The Tour de France gets underway tomorrow with an individual time trial through Monaco that will serve as the prologue to the race. Sunday, the riders will head out onto the road for the first real leg of the race, a mostly flat stage 187km (116 miles) that will favor the sprinters. In preparation for the start of the big race, I have a pair of articles on Lance Armstrong that give us an inside look at the seven time Tour winner’s comebacks, one after he defeated cancer and another taking place now.
The first interview is from Outside and it looks back to a time when Lance was just another rider in the Peloton. The young American upstart had beaten cancer, but had not yet proven himself on the world’s stage, and while he was an inspiration for his efforts just to get back on the bike, cycling fans had no idea what kind of rider he really was. The article goes through each phase of the first Tour that Lance won, giving insights into what he was thinking at the time, and his approach the various stages. When he emerged on the Champs Elysees in the Yellow Jersey, it was an amazing triumph on many levels, but it was just the start of things to come.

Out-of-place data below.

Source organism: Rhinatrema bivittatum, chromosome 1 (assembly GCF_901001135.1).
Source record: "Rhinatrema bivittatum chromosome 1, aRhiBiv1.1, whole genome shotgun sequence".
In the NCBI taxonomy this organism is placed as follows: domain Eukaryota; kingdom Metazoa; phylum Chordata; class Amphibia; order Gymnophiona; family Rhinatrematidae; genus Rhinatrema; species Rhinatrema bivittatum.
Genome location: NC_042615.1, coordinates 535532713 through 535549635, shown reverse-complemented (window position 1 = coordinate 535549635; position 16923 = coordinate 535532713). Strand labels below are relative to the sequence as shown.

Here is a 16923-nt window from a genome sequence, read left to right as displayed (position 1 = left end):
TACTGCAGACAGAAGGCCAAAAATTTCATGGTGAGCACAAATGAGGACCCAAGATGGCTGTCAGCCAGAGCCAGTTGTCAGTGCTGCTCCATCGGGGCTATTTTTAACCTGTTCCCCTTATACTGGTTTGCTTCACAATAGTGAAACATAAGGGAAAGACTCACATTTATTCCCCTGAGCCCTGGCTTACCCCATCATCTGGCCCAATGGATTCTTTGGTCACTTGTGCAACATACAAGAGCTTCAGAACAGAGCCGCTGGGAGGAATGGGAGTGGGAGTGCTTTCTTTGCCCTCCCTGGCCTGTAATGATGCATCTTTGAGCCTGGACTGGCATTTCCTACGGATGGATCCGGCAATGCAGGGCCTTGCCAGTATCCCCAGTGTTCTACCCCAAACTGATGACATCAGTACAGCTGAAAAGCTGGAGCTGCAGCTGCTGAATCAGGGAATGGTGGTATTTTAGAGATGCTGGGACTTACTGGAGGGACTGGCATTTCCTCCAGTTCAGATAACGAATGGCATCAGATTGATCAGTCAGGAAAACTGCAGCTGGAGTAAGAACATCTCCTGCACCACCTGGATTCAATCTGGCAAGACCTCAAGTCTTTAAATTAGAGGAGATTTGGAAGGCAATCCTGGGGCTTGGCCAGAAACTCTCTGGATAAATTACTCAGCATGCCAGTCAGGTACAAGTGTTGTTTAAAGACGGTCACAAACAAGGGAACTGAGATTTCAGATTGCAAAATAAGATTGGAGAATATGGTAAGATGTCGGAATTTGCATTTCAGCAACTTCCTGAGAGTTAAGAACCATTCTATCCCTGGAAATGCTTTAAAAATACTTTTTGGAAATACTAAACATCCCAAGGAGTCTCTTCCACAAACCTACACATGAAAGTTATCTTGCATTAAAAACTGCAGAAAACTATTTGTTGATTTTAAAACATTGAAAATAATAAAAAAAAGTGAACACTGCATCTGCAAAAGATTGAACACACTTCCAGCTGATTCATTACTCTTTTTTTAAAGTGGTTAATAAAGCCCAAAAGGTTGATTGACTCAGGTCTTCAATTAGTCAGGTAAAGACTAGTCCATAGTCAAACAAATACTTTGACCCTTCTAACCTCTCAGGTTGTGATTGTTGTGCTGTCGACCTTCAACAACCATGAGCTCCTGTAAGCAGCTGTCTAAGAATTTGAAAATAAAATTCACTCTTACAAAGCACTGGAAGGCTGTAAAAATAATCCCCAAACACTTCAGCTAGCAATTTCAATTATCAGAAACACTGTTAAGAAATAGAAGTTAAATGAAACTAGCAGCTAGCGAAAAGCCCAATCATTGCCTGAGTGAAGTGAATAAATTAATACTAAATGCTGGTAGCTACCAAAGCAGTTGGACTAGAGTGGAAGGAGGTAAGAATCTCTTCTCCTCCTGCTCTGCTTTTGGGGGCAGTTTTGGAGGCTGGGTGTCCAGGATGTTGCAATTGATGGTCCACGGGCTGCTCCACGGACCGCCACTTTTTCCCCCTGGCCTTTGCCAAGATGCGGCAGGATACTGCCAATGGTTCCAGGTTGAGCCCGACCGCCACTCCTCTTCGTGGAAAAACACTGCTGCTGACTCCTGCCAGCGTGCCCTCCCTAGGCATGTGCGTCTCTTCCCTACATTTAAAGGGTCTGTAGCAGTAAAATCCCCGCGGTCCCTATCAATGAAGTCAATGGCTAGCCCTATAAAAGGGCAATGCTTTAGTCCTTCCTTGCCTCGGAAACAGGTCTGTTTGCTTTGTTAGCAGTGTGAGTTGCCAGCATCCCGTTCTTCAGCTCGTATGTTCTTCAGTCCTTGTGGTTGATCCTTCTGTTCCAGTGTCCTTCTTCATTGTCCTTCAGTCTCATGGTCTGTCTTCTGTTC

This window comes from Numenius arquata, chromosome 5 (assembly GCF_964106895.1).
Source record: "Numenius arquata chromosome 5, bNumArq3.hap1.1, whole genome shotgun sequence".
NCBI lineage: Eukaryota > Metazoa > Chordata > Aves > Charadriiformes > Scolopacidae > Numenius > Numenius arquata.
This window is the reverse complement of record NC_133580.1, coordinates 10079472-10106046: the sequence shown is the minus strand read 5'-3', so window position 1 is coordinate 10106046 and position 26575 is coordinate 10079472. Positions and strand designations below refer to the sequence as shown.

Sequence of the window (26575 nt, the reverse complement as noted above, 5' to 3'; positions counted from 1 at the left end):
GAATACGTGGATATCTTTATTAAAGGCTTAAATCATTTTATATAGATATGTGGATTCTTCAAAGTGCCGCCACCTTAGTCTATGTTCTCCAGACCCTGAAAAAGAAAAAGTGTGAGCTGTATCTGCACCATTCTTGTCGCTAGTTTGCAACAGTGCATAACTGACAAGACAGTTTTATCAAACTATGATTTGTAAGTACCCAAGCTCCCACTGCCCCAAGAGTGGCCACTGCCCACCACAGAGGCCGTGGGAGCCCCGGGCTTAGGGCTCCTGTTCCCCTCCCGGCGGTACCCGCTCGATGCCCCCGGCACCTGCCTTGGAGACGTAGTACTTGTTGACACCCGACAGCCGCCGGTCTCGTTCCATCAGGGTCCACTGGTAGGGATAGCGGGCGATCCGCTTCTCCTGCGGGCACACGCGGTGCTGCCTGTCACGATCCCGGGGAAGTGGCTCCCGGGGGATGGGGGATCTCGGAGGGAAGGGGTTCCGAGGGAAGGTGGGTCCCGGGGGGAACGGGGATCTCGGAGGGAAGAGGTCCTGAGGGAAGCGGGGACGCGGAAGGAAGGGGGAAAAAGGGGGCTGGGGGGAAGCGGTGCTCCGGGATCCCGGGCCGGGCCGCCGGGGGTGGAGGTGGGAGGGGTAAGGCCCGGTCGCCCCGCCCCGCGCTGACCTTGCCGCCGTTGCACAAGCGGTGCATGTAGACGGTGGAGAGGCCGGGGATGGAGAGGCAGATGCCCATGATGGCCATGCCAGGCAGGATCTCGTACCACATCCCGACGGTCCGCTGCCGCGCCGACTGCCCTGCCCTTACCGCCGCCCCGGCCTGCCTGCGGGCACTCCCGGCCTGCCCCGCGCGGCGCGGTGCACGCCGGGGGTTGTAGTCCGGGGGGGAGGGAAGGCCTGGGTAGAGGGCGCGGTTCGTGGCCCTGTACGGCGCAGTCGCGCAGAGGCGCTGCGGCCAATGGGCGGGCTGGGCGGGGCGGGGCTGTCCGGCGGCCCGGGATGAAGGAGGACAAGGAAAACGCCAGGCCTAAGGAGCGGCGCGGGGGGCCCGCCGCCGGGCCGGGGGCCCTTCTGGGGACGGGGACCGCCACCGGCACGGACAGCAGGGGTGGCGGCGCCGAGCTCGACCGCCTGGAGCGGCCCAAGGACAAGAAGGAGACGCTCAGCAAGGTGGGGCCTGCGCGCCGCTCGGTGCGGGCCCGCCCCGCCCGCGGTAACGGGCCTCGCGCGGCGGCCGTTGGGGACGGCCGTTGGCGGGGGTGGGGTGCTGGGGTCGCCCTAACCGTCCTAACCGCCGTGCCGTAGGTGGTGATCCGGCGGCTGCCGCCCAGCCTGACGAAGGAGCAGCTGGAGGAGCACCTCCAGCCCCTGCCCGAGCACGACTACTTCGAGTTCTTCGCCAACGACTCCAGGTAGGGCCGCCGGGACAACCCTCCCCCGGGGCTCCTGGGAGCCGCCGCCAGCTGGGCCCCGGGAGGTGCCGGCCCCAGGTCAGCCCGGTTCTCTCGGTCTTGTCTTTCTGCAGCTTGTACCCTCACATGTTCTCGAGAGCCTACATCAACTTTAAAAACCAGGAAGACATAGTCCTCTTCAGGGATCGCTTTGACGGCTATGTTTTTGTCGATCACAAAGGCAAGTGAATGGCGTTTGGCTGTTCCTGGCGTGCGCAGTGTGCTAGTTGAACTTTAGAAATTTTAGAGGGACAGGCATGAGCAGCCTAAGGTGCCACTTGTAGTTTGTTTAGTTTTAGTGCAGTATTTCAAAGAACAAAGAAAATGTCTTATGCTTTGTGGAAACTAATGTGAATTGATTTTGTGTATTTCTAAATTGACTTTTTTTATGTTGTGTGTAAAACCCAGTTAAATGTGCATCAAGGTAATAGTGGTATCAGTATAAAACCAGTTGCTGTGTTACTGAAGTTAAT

Men’s Journal brings us the second interview, which focuses more on Lance’s most recent comeback at the age of 37. The article gives us a glimpse at his training and preparation, as well as the the reasons he’s riding once again. The author also notes his love for Twitter and how his “tweets” have helped him to lose his “robot” reputation and show Lance in a different light.
Both are excellent stories and should put you in the mood for the start of the Tour tomorrow. It’s going to be a wide open race in my opinion, with some great riders pressing for the Yellow Jersey. Can the 37 year old with a three year layoff hang with the young guns over the next three weeks? We’re about to find out.
- COVID in Mt. Everest Base Camp and Other News from the World’s Highest Peak - May 4, 2021
- U.S. Adds 116 Countries to the ‘Do Not Travel List’ - April 27, 2021
- New Annapurna Summit Record Could be a Sign of Things to Come on Everest - April 20, 2021